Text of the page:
A few years back, while studying for the PMP exam, I committed the formula for calculating communications paths to memory.
So, what’s the big deal? Why is it so important? If you’re in the Project Management (or leadership) field, you know all too well how important communications is. I used to call myself a project manager. I now prefer to use the term project leader. What’s the difference? According to Warren Bennis and Dan Goldsmith (1997) there are 12 distinctions between managers and leaders.
- Managers administer; leaders innovate.
- Managers ask how and when; leaders ask what and why.
- Managers focus on systems; leaders focus on people.
- Managers do things right; leaders do the right things.
- Managers maintain; leaders develop.
- Managers rely on control; leaders inspire trust.
- Managers have short-term perspective; leaders have long-term perspective.
- Managers accept the status-quo; leaders challenge the status-quo.[*]
- Managers have an eye on the bottom line; leaders have an eye on the horizon.
- Managers imitate; leaders originate.
- Managers emulate the classic good soldier; leaders are their own person.
- Managers copy; leaders show originality.
In order to both innovate and do the right things, I listen and listen a LOT. (Some people listen; some wait to talk) I’ve watched executives and managers, who knew absolutely nothing about a subject, make uneducated decisions because they were too stubborn or proud to consult a subject matter expert (SME). Good leaders do not operate in a vacuum. They exchange ideas and information with people. Offer free information and it will come back to you tenfold. Listen to knowledgeable people and then make a more educated leadership decision.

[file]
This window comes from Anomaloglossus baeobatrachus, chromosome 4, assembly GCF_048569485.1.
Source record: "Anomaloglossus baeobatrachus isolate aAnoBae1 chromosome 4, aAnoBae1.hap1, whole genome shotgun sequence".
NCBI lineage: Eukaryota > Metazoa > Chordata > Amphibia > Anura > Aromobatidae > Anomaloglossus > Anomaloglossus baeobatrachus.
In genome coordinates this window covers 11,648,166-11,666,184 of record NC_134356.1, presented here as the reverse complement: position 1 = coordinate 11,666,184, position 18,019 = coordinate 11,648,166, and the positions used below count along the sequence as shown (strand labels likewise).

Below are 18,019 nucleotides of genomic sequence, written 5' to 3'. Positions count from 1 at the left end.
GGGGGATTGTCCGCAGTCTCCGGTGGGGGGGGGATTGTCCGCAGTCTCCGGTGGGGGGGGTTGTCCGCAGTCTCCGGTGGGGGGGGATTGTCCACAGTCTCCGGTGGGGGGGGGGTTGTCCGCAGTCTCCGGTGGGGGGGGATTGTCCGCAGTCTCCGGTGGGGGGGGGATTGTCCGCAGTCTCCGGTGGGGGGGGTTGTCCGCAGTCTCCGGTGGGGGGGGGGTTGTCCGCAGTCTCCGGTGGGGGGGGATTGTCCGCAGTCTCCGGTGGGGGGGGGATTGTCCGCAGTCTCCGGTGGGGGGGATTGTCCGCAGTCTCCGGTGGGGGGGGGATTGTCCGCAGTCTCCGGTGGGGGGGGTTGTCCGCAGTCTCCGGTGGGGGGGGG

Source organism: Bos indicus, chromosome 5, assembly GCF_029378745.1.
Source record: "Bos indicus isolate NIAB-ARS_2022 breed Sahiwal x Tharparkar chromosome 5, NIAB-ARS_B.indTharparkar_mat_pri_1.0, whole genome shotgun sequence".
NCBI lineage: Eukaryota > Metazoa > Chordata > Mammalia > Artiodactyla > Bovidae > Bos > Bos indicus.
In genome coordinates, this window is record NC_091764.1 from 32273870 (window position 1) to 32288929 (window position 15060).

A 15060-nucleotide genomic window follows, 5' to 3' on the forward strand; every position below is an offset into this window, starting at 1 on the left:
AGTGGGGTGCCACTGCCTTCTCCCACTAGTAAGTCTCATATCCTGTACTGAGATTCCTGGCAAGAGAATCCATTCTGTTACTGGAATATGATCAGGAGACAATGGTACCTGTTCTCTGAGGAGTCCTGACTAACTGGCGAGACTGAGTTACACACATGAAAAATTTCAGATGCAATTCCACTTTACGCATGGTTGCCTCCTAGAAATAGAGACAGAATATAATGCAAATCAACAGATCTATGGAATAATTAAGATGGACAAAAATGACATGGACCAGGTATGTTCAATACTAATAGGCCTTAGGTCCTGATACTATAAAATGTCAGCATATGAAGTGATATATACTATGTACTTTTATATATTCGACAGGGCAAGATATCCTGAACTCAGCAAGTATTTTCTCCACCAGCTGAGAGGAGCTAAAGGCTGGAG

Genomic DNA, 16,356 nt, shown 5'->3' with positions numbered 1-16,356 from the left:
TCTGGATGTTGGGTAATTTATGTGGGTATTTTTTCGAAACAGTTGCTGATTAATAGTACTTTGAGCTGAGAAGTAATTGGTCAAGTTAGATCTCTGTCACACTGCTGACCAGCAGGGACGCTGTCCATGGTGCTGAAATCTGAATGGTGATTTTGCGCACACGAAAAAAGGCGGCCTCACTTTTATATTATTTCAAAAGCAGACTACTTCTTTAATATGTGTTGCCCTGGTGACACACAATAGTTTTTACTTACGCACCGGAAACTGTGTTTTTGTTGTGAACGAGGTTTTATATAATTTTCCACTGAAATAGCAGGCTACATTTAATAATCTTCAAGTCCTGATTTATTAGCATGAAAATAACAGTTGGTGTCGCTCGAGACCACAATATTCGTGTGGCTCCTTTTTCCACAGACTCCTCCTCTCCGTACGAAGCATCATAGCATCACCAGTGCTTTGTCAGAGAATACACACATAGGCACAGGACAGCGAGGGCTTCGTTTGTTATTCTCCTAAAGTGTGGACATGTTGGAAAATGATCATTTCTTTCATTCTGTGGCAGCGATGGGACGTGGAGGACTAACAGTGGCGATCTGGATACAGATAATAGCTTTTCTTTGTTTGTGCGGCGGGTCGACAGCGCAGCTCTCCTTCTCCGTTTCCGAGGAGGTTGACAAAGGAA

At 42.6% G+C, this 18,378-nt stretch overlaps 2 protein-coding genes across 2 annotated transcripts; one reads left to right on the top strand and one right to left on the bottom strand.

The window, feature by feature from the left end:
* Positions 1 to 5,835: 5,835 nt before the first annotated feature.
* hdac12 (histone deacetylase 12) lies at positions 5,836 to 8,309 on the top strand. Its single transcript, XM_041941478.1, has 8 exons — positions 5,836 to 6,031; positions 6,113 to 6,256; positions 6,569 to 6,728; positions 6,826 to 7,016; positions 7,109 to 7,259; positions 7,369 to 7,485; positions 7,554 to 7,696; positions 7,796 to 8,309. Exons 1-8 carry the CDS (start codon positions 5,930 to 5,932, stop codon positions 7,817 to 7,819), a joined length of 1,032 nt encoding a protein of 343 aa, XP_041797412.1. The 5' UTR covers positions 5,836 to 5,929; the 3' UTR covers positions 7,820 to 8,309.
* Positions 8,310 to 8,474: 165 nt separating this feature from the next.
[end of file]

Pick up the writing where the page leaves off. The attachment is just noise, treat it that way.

Where does social media fit into the grand scheme of things? Old-school managers and executives who believe in the bureaucratic organization and status quo, tend to lean toward command-and-control or top-down management. That group is operating under the assumption people higher in the organizational chart know more. New-school leaders believe in social media. Why? It strips away all of the nonsense and connects people to people. They have real conversations as human beings. They educate and they listen with a freedom to connect at an exponential rate. They are not confined to the notion of an hierarchical organization.
My example is my current engagement, which I have been at for 13 months: Within my direct cross-functional organization chart, I have 28 contacts to interface with. There are no plans to increase the size of this group. [28(28-1)]/2 is 378 communication paths. Not too bad.
Turn now to option number two, social media like Twitter and Facebook. For arguments sake, I’ll say I have 200 followers on Twitter with a growth rate of 10% a month. (I’m actually have 450+ and counting) Each Twitter Follower is a communications path.
[200(200-1)]/2 = 19,900 communication paths
After one month it would be projected to increase to 21,945 communication paths
Every Friday, people I follow on Twitter recommend others in the industry who I should consider following (#followfriday). Every week, I learn more about my craft and more importantly I get to form relationships with people all over the world. By bypassing the organizational structure to get my information, inbound communications is at a much higher velocity and is now flowing up through the organization.
Social Media helps you be a project leader.
12 distinctions between managers and leaders by Bennis, Warren and Dan Goldsmith. Learning to Lead. Massachusetts: Persus Book, 1997.
Thank you Laurel Papworth for the use of the Social Media Campaign image
* I recommend reading Fighting Status Quo by Pawel Brodzinski